MIKE WAGONER

MIKE WAGONER

Have you heard about the family feud between the Penns and the Calverts? It’s an important chapter in American history.

England’s King Charles I awarded the charter for the Pennsylvania colony to William Penn in 1632, establishing Pennsylvania’s southern border as the 39th parallel.

Then, in 1681, King Charles II granted the Maryland colony to Cecil Calvert (Lord Baltimore), setting Maryland’s northern border as the 40th parallel.

A huge boundary dispute erupted with each colony claiming the “gap” between the parallel lines – a swath of land about 69 miles wide. One major urban center was involved. Which colony “owned” Philadelphia?

The late Kathryn Devan Kemp, former columnist with The Birmingham (Ala.) News, said: “For a while, Penn and Calvert each tried to convince the inhabitants of the disputed area that they were citizens of their colony and should pay taxes appropriately.”

“The residents did not necessarily care where they lived, but they did not want to pay taxes to both colonies,” she said.

“The battle between the Penn and the Calvert families continued for three generations...and the tensions between the two families escalated,” Kemp wrote. In 1750, King George II stepped in to declare a truce that favored the Penns, but no one knew for sure where the boundary line was.”

Two British scientists named Charles Mason and Jeremiah Dixon were commissioned in 1763 by King George III to travel across the Atlantic Ocean and finalize an agreement between the two colonies.

Mason was an astronomer who had worked at the Royal Observatory, and Dixon was a well-known surveyor and mathematician. A contract was signed in 1763 by representatives of the Penn and Calvert families.

Mason and Dixon determined that the Pennsylvania-Maryland border would be laid 15 miles due south of Philadelphia and extend 233 miles to the west.

Phil Mawson of BBC News reflected on the significance of what came to be known as the Mason-Dixon Line.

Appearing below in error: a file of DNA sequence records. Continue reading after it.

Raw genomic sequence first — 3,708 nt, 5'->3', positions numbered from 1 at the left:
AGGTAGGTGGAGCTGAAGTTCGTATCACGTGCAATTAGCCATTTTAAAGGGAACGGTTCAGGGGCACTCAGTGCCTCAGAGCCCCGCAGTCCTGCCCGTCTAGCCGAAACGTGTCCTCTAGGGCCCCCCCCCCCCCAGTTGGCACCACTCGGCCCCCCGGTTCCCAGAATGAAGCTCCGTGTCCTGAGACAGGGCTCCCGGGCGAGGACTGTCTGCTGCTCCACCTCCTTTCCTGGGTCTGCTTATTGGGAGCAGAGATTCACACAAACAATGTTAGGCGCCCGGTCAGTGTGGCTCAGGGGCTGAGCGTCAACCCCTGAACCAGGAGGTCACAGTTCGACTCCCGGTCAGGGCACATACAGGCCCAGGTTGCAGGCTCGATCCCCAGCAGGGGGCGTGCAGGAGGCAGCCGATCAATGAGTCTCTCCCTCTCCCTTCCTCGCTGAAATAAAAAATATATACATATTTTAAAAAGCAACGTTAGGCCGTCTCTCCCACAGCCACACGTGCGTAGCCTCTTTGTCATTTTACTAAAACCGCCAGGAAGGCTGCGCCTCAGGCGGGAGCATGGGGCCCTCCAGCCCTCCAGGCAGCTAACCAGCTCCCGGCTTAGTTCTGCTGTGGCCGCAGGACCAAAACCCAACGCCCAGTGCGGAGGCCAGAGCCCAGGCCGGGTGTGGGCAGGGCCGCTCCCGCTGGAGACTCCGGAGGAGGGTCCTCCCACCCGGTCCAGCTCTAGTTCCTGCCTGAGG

“It was the equivalent of moon landings,” according to David S. Thaler, a trustee of the Maryland Historical Society in Baltimore and an expert on the Mason-Dixon project.

“The stakes were very high,” Thaler said. “About 4,000 square miles of territory was in dispute.”

The divide between Pennsylvania and Maryland “was the most outstanding scientific and engineering achievement, not only of its day, but of the ‘American Enlightenment,’” Thaler said.

“It was so advanced for its time. The brains were the best and the technology was the best,” some of the most advanced surveying equipment of the day.

Todd Babcock of the Mason and Dixon Line Preservation Partnership, based in Athens, Pa., told Mawson: “At the time, all Mason and Dixon had in front of them was wilderness. West of the Susquehanna River and approaching the Allegheny Mountains there were very few roads.”

The English surveyors were guided by a group of Native Americans from the Iroquois Confederacy...and by the constellations in the night sky.

“It was all mature forest,” Babcock said, “so that required axe-men to cut down the trees, pack mule drivers to get the trees out of the way as well as cows for milk, chain carriers, instrument bearers and tent bearers. It was like a small army moving through the woods.”

“They started off with a crew of five, but by the time they got toward the end of the survey, the party had grown to about 115,” Babcock said.

“I think they thought it would take a year or two, but it ended up taking five.”

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